What’s the #1 driver of profitable, sustainable growth? Survey says…

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Our survey of 540 B2B professionals—with over 10,000 years of combined experience—investigated 24 possible growth drivers. The highest rated driver of growth was delivering strong, differentiated value propositions. Doing so requires both 1) understanding and 2) meeting customer needs. Respondents felt a much greater desire to improve the former (understanding) than the latter (meeting.) Of 24 growth drivers, what were they most eager to improve? Market insight.

More in research report, What Drives B2B Organic Growth?

Does the Ansoff Matrix make you think… “high risk”?

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You know this 2×2 matrix: Projects in familiar markets & technologies are in the lower-left corner… the “core.” Most companies think projects outside this core are “risky.” But you can’t assign a level of “risk” because that requires assigning a probability of failure.  And you simply don’t know enough to do this. All you can say is you are “uncertain.” Good news: Uncertainty can be resolved by laying out all your assumptions and investigating each to drive it to certainty.

To see how this is done, view the video at Project De-risking with Minesweeper

Leaders don’t need to “motivate” employees to innovate for customers.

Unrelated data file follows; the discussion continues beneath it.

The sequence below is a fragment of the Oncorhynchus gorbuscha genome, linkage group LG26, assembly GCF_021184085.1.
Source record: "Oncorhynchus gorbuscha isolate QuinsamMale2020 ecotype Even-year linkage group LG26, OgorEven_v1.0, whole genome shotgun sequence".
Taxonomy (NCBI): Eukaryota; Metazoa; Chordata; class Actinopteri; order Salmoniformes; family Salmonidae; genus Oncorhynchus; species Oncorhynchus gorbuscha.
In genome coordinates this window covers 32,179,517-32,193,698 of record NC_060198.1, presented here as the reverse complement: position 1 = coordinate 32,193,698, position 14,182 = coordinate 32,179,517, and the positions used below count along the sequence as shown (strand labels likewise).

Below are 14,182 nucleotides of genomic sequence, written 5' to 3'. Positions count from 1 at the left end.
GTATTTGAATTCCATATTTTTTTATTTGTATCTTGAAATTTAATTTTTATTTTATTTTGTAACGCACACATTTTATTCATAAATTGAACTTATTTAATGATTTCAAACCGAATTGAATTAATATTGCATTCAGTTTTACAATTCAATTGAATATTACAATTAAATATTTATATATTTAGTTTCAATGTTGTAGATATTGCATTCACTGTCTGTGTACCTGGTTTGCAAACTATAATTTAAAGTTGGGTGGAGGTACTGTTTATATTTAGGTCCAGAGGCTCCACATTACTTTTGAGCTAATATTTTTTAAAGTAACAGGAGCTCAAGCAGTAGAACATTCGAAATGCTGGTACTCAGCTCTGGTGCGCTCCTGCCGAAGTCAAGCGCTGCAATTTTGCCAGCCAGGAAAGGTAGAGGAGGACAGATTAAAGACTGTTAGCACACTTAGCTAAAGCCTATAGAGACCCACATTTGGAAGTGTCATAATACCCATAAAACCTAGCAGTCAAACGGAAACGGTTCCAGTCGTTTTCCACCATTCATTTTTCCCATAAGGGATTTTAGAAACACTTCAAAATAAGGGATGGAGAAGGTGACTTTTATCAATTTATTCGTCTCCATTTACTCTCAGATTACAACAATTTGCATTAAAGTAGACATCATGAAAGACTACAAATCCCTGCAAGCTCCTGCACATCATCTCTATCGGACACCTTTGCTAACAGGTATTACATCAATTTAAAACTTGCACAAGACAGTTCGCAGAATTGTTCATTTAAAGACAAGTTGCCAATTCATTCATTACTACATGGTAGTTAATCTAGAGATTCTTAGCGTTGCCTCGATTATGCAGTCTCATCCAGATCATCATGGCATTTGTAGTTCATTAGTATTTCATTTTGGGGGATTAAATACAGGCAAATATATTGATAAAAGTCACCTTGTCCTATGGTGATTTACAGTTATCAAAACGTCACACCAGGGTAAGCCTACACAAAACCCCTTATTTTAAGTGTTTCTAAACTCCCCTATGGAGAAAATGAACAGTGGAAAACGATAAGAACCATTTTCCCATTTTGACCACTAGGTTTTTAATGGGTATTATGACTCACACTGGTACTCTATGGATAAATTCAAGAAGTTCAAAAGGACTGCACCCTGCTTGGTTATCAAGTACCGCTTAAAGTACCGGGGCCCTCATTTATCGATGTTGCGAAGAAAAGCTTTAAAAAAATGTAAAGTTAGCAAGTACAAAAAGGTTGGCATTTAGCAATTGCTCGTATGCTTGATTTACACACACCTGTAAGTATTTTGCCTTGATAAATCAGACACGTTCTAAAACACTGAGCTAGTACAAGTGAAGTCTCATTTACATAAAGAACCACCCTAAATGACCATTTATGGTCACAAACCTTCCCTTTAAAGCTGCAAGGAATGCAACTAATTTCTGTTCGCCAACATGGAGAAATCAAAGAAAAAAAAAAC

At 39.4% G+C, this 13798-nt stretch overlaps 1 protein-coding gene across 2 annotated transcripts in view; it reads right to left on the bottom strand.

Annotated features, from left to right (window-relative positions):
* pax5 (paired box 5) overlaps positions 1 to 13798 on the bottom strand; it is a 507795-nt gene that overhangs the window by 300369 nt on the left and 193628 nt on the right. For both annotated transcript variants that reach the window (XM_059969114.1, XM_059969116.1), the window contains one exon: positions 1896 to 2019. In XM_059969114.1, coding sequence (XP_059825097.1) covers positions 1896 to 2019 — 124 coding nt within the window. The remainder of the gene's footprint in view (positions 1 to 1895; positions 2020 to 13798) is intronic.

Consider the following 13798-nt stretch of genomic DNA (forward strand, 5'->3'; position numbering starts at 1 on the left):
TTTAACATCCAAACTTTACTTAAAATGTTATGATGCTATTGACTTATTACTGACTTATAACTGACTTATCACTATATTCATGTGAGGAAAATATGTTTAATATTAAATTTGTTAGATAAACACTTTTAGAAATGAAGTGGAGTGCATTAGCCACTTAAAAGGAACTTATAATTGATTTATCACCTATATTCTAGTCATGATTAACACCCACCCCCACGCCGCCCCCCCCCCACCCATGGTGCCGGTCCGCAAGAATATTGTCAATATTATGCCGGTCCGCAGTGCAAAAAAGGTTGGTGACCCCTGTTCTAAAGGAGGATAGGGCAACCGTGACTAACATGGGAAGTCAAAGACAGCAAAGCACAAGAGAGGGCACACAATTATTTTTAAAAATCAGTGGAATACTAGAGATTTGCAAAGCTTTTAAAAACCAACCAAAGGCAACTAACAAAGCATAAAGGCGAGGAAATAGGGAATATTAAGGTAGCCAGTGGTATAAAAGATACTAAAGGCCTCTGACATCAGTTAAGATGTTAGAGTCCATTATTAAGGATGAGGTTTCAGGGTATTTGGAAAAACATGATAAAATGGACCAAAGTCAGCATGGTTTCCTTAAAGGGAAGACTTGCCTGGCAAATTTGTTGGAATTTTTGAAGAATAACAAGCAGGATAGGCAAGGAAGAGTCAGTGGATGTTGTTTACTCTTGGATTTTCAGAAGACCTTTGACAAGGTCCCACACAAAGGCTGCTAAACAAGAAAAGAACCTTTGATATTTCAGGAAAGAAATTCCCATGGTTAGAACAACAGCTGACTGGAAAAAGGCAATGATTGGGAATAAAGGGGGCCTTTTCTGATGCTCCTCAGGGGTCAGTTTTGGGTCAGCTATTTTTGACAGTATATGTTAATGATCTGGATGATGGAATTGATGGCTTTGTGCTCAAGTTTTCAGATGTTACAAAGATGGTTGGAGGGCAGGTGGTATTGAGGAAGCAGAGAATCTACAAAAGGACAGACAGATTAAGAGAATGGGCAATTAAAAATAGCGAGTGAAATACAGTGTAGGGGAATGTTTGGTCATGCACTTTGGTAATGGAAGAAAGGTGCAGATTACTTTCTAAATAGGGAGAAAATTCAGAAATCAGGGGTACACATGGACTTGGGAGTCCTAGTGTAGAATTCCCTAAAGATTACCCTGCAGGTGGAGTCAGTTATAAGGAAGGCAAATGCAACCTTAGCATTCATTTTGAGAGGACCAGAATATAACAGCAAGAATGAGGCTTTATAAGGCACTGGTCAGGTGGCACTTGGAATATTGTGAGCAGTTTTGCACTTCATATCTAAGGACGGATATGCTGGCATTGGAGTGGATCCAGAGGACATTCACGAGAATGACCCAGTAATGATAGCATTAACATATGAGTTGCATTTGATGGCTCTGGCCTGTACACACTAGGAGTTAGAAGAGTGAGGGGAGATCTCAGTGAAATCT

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Leadership is less about motivating employees to create value for customers… and more about equipping them with the tools, training, and environment for doing so. A good leader provides and clears the path for innovation. When employees gain customer-insight skills and are free to practice them, they “rise to the occasion.” Sadly, some leaders’ net impact on innovation is more negative than positive due to their short-term actions, e.g. travel bans, hiring delays and spending freezes. They would boost innovation by staying home.

More in e-book, Leader’s Guide to B2B Organic Growth

Here’s what you’ll never hear blamed for slow business growth (but should).

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How often have you heard this at a financial review meeting, “Well, one reason our revenue is lagging today is that crazy spending freeze we put in place last year”? If you’ve never heard this, it’s because leadership was fixated on last year’s first-order action (making the quarterly numbers), not the second-order effect (slower growth later). And they probably remain so today. If so, what does this tell us about a) our ability to learn from our mistakes, and b) our future growth prospects?

More in article, Stop Stifling B2B Organic Growth with 2nd Order Effects

Here are 4 practices that expose your innovation to confirmation bias.

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Confirmation bias is seeking and interpreting data in a manner that supports our pre-conceived notions. Most innovation processes treat confirmation bias with apathy, when the proper response is dread. You increase your exposure to confirmation bias when you 1) start projects with your solutions, not customers’ outcomes, 2) ask customers to “validate” your ideas, 3) fail to identify and test all assumptions, and 4) skip quantitative customer interviews.

More in article, Market Satisfaction Gaps… your key to B2B organic growth